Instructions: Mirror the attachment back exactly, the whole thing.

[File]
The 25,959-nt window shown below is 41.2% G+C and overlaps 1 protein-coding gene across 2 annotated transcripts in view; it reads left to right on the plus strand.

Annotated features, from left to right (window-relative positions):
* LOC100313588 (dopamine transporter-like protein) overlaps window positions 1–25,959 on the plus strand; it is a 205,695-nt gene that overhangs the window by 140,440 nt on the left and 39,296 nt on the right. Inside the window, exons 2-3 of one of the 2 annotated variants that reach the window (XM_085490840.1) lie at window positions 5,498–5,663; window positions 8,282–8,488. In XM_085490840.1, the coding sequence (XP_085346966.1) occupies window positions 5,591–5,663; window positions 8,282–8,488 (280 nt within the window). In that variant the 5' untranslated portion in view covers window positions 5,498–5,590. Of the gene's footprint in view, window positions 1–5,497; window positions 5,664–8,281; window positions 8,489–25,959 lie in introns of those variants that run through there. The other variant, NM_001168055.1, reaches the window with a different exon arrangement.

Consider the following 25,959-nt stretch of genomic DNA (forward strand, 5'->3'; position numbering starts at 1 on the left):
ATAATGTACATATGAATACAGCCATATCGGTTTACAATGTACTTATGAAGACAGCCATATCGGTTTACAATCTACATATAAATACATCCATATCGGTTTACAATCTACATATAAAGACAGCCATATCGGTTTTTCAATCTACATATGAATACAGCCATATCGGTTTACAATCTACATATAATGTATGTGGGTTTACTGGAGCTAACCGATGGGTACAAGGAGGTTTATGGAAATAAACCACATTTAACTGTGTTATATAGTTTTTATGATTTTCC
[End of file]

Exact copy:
The 25,959-nt window shown below is 41.2% G+C and overlaps 1 protein-coding gene across 2 annotated transcripts in view; it reads left to right on the plus strand.

Annotated features, from left to right (window-relative positions):
* LOC100313588 (dopamine transporter-like protein) overlaps window positions 1–25,959 on the plus strand; it is a 205,695-nt gene that overhangs the window by 140,440 nt on the left and 39,296 nt on the right. Inside the window, exons 2-3 of one of the 2 annotated variants that reach the window (XM_085490840.1) lie at window positions 5,498–5,663; window positions 8,282–8,488. In XM_085490840.1, the coding sequence (XP_085346966.1) occupies window positions 5,591–5,663; window positions 8,282–8,488 (280 nt within the window). In that variant the 5' untranslated portion in view covers window positions 5,498–5,590. Of the gene's footprint in view, window positions 1–5,497; window positions 5,664–8,281; window positions 8,489–25,959 lie in introns of those variants that run through there. The other variant, NM_001168055.1, reaches the window with a different exon arrangement.

Consider the following 25,959-nt stretch of genomic DNA (forward strand, 5'->3'; position numbering starts at 1 on the left):
ATAATGTACATATGAATACAGCCATATCGGTTTACAATGTACTTATGAAGACAGCCATATCGGTTTACAATCTACATATAAATACATCCATATCGGTTTACAATCTACATATAAAGACAGCCATATCGGTTTTTCAATCTACATATGAATACAGCCATATCGGTTTACAATCTACATATAATGTATGTGGGTTTACTGGAGCTAACCGATGGGTACAAGGAGGTTTATGGAAATAAACCACATTTAACTGTGTTATATAGTTTTTATGATTTTCC